The European Free Trade Agreement Surveillance Authority (ESA) is taking Iceland to EFTA court over two charges now – one related to finance, and the other to livestock feed.
As many know, EFTA believes Iceland may have broken the terms of the country’s treaty with the organisation by delaying repayment to foreign depositors in Icesave. Specifically, EFTA contends that part of the treaty dictates that governments ensure depositors of any national origin should be able to withdraw their many from a bank within an EFTA country.
The ESA’s official website now reports that they are taking Iceland to court over two matters.
The first concerns a possible violation of Directive 2008/48/EC, which is “an important instrument for harmonizing the EEA legal framework and enhancing the Internal market for consumer credit. The Directive applies to consumer credit loans between 200 EUR and 75 000 EUR”.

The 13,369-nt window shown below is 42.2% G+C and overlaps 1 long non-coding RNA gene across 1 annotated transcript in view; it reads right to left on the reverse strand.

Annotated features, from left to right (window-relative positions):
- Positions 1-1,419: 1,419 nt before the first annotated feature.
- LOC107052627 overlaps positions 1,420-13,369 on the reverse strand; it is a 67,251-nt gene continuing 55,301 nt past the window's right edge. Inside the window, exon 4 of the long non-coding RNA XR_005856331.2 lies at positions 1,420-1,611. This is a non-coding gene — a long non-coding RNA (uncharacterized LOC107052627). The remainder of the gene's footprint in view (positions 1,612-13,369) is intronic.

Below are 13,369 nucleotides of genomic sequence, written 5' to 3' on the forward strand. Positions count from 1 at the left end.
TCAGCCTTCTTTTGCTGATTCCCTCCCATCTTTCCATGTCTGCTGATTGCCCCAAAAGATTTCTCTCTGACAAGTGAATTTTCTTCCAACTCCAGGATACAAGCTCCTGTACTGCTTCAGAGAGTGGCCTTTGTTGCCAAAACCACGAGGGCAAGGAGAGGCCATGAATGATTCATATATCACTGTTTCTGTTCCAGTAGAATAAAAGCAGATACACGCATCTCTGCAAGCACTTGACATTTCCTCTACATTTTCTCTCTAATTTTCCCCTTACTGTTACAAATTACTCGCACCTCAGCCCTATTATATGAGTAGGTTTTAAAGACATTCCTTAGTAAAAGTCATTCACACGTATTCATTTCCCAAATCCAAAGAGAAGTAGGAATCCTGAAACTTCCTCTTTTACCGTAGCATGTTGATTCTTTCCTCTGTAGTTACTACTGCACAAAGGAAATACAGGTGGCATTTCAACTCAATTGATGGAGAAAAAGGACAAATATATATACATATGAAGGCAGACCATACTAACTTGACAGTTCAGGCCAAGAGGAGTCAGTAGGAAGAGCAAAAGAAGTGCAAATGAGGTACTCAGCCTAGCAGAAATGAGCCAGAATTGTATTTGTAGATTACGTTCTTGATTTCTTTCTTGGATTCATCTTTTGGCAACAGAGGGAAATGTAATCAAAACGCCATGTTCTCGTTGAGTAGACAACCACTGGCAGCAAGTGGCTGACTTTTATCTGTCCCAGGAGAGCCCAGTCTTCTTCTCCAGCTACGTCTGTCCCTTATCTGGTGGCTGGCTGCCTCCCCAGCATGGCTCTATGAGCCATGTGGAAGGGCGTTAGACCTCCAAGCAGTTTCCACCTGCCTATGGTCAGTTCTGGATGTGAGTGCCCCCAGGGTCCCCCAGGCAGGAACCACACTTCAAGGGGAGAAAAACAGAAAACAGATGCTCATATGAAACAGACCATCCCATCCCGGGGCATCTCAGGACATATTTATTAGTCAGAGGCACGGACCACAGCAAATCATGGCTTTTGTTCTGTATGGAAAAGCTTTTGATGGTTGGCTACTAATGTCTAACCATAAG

The other directive being violated, though, the ESA contends, is Council Directive 90/167/EEC. Here is that directive’s purpose:
[This directive] concerns the preparation, placing on the market and use of medicated feedingstuffs. Medicated feedingstuffs is animal feed to which medication such as antibiotics and anti-parasite treatments has been added. The adding of medicines to feed is often a practical way of administering medication to animals. However, the use of such medicated feedingstuffs should comply with the rules on veterinary medicinal products. This is important to ensure that residues of the medicinal products are eliminated from meat intended for human consumption.
Iceland was given until July 2012 to settle these matters. As the ESA has decided Iceland has failed to do so, they are now taking the country to EFTA court.
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